Roemer Elevator


Christine Hoffmann | Lindenlink Contributor

Every day, the stairwells in Roemer are full of students going to class, some out-of-breath from the trek up three flights of stairs. Many know Roemer as one of the few buildings without an elevator, but history tells a different story. Wooden doors on each level of the 91-year-old building hide an empty elevator shaft that hasn’t been used in decades.

“I may have been one of the last people to ride in the elevator,” said Eric Stuhler, Lindenwood’s legal counsel.

Stuhler was a senior at Lindenwood in 1978. As president of the business club, he regularly used the Roemer elevator to transport books to the third floor where a classroom was being used as a secondhand book store.

The top of the elevator shaft viewed from the attic.

“It was a rickety old elevator,” he said. “I was always afraid it would fall.”

Unlike its modern counterparts, a key was needed to operate the elevator. Turning the key one direction would make the elevator go up while turning it the other direction moved the elevator down.

Not long after 1978 the elevator was taken out of service.

“The building was built in 1920,” said Lindenwood archivist Paul Huffman. “It just became outdated in the 1970’s. To prevent any accidents, they dismantled it completely.”

The concrete shaft is too narrow to meet ADA (Americans with Disabilities Act) requirements for a modern elevator, so replacing the elevator is impossible.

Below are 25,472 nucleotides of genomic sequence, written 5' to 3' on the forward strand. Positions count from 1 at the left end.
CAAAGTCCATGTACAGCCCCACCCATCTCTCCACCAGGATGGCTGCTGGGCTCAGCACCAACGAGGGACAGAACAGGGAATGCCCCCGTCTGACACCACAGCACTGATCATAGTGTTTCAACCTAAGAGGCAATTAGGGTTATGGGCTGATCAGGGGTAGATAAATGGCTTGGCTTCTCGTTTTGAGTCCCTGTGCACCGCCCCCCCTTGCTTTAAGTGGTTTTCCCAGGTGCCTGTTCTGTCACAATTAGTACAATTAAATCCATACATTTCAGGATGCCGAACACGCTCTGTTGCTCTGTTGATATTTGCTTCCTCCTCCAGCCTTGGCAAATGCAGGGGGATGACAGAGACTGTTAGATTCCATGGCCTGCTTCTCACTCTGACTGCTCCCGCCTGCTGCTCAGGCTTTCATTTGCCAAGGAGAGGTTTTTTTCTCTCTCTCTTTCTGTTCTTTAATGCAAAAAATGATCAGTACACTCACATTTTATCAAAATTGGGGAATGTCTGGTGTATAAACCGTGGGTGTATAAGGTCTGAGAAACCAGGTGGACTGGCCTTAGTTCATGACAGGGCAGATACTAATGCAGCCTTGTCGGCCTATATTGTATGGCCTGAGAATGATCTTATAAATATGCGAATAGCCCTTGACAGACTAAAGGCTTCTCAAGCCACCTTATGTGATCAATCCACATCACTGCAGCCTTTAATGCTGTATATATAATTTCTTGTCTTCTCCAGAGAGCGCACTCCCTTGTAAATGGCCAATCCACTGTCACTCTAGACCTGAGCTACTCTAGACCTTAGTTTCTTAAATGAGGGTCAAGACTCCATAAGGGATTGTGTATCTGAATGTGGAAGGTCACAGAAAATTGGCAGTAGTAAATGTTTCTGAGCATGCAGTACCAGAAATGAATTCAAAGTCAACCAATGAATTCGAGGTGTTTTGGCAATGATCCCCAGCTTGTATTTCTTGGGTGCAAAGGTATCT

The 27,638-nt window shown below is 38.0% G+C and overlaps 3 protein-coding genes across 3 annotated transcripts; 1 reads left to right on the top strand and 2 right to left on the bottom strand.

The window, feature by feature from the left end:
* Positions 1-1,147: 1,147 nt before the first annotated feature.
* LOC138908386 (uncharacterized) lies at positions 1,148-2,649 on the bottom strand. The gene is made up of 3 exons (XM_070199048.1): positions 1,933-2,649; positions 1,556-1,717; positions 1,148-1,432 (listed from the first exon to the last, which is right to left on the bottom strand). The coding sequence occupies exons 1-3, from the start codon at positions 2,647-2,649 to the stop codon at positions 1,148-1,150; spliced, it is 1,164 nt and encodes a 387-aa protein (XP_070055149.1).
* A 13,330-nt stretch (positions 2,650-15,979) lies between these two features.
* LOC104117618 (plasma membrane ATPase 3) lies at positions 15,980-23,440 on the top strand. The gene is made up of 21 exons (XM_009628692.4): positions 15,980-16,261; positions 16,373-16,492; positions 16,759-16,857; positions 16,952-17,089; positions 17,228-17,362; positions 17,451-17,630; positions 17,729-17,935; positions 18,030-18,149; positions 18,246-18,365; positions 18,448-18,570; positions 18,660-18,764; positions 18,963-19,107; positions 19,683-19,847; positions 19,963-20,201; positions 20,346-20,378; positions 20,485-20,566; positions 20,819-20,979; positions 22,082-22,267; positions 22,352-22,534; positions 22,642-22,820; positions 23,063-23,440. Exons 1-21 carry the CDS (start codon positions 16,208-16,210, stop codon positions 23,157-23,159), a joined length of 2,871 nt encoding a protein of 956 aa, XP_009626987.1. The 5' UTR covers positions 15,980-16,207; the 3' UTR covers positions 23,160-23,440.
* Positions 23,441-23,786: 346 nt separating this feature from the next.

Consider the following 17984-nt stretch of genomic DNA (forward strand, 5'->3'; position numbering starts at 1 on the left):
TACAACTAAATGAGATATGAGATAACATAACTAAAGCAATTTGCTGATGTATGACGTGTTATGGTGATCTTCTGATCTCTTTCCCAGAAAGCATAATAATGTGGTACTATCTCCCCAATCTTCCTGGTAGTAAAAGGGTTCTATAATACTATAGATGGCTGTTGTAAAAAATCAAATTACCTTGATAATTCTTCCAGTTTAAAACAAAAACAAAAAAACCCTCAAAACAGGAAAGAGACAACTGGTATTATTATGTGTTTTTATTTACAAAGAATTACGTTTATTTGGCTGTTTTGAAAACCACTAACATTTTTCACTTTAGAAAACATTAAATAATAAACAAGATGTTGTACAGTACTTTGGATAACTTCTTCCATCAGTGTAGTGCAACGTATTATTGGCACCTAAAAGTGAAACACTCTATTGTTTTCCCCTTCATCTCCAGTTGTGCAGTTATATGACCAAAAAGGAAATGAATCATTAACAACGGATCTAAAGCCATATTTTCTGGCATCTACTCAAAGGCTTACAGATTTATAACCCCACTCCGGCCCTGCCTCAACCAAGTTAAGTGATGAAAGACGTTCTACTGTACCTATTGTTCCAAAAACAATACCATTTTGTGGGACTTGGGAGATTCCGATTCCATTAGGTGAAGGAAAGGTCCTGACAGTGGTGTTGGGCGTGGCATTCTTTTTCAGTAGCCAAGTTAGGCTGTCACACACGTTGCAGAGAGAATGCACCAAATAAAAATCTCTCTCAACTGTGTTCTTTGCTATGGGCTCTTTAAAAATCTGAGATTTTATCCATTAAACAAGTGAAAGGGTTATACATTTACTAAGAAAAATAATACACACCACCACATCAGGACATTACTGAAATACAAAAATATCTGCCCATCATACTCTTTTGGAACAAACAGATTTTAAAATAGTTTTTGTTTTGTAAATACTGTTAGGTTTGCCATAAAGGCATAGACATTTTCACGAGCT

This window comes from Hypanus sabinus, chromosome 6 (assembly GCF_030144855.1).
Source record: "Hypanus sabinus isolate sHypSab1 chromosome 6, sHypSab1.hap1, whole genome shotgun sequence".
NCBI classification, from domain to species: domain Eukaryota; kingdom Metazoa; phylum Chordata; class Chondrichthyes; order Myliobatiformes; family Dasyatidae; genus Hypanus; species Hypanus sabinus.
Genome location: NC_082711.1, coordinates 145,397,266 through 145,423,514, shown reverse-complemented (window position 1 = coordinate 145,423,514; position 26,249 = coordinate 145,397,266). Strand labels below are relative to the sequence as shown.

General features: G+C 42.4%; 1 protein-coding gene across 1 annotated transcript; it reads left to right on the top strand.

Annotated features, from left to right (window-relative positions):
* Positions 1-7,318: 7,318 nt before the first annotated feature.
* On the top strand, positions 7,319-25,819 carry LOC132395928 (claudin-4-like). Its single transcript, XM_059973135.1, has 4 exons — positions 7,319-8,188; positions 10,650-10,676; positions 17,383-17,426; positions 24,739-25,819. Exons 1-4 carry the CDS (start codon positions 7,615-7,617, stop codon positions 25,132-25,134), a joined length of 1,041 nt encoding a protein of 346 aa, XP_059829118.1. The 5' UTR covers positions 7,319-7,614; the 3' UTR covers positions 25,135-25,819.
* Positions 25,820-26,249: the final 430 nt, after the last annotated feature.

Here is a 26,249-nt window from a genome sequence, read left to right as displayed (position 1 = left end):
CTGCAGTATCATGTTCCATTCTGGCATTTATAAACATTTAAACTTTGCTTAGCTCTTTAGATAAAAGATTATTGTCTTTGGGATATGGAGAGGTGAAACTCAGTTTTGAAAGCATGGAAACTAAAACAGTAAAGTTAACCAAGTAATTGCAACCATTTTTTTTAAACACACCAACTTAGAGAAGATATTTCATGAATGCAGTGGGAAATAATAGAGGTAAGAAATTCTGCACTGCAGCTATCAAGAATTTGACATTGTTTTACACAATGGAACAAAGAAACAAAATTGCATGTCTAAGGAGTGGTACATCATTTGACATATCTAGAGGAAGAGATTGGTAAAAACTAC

The basement and the first floor of the building are handicap accessible, so disabled students are able to visit the financial aid and business offices and accommodations are made so their classes are in buildings with a working elevator.

“Nobody is denied access to a class,” Stuhler said.

The elevator shaft continues to serve a purpose despite the elevator being gone. Ethernet cables have been strung through the shaft to provide internet access to each floor.

“It’s been a good means of bringing technology to an old building,” Stuhler said.

Wooden platforms were installed on each level so that the shaft could also be used as storage space. The windows on the closet doors are a clue to the original usage.

“You’d look in the window to see if the elevator was there,” Stuhler said. “You didn’t want to take that first step if it wasn’t.”

The original mechanisms of the elevator at the top of the shaft.

Remnants of the elevator remain in the attic. The original motor is still at the top of the shaft as well as a few other antique mechanisms.

Despite the elevator having been gone for over 30 years, security receives some peculiar calls.

“We get calls from the security company we run through [Midwest Electronics] saying they receive trouble calls for the elevator in Roemer,” said security officer Charles Davidson.

Davidson said such distress calls occur three to four times a year.

“It could just be a glitch in the system,” he said. “It’s an old building, so the wiring may be messed up.”

Still, with Lindenwood being named one of the most haunted places in St. Charles, others may give credit to the spirits of the past.

Stuhler said he had a similar phone experience in 2006 when he was working in his office late one night.

“Someone ran into my office and asked if I dialed 911,” he said.

The police department had received a 911 call from the building. They traced it to the phone booths in the basement even though the phones had also been taken out years ago, and all that is left is bare wire.

“I said, ‘Okay, I’m getting spooked,’ and I headed home,” said Stuhler.

Whether it is faulty wiring or Lindenwood ghosts, some things are better left a mystery.